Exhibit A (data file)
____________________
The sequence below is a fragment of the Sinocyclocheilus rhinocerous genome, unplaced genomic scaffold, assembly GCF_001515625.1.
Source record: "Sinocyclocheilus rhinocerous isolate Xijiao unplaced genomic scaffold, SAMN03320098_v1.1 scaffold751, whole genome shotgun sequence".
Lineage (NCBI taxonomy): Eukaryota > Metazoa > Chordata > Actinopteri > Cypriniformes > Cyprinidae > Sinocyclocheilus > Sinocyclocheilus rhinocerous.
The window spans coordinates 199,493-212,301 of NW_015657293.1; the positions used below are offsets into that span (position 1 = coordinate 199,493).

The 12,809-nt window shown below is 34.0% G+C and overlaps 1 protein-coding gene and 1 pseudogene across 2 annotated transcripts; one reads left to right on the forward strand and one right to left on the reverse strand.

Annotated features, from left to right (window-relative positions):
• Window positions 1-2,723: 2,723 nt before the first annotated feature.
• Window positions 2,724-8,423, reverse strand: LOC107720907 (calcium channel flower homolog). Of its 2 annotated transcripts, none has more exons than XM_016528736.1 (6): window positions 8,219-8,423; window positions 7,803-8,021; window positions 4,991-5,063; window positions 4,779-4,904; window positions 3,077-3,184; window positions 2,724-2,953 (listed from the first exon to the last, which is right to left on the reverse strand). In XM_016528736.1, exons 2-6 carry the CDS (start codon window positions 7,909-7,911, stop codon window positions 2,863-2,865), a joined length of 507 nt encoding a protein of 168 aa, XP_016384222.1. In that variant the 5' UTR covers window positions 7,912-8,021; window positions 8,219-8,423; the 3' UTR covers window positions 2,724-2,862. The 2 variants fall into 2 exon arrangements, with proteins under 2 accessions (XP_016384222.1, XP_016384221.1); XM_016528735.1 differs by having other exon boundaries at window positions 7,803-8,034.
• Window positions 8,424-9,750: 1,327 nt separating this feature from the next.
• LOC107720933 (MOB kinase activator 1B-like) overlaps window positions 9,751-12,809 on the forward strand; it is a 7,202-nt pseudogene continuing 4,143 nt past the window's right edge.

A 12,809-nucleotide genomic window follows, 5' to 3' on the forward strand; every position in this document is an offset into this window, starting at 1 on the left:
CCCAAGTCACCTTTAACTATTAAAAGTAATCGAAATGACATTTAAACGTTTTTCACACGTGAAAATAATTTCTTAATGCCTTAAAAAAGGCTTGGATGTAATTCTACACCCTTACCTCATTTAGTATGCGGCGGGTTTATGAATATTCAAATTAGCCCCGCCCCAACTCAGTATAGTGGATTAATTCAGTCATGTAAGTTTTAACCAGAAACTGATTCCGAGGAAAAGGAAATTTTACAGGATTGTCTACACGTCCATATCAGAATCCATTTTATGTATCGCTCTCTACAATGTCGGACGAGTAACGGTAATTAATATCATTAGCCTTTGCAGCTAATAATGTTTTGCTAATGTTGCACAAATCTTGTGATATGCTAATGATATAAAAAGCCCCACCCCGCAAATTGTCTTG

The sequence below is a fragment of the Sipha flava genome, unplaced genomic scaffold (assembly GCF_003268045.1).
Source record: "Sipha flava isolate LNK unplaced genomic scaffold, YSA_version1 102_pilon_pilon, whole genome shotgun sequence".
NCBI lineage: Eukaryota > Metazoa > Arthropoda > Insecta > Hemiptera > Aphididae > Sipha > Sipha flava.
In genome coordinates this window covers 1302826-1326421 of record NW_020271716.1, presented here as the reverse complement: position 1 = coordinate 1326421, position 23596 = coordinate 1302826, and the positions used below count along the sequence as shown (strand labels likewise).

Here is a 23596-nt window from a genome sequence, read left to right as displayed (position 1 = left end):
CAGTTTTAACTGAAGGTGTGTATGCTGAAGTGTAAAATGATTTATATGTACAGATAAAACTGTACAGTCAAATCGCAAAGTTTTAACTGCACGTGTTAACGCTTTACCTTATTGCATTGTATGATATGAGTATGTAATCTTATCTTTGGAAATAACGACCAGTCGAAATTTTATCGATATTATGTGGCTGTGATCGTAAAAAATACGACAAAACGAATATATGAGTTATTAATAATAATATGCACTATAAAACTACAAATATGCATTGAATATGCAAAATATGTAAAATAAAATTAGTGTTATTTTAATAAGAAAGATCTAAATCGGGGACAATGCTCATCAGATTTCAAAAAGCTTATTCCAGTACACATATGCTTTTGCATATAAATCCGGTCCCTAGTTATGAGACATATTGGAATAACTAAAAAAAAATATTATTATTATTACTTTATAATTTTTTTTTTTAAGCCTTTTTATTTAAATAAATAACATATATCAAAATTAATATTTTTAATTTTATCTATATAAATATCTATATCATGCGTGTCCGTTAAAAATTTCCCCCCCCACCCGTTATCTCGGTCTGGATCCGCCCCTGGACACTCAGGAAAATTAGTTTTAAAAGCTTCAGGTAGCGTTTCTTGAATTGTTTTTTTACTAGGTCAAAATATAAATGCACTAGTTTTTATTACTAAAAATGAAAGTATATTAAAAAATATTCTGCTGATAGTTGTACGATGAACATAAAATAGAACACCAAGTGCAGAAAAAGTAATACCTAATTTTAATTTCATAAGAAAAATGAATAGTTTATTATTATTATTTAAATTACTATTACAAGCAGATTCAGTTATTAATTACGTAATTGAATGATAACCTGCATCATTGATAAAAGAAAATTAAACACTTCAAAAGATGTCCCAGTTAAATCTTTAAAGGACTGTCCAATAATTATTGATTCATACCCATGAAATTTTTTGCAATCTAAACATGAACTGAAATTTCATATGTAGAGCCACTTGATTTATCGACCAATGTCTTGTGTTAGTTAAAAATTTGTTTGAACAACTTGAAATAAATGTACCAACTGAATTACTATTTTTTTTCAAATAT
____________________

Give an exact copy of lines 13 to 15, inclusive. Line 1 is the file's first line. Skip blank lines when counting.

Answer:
The sequence below is a fragment of the Sipha flava genome, unplaced genomic scaffold (assembly GCF_003268045.1).
Source record: "Sipha flava isolate LNK unplaced genomic scaffold, YSA_version1 102_pilon_pilon, whole genome shotgun sequence".
NCBI lineage: Eukaryota > Metazoa > Arthropoda > Insecta > Hemiptera > Aphididae > Sipha > Sipha flava.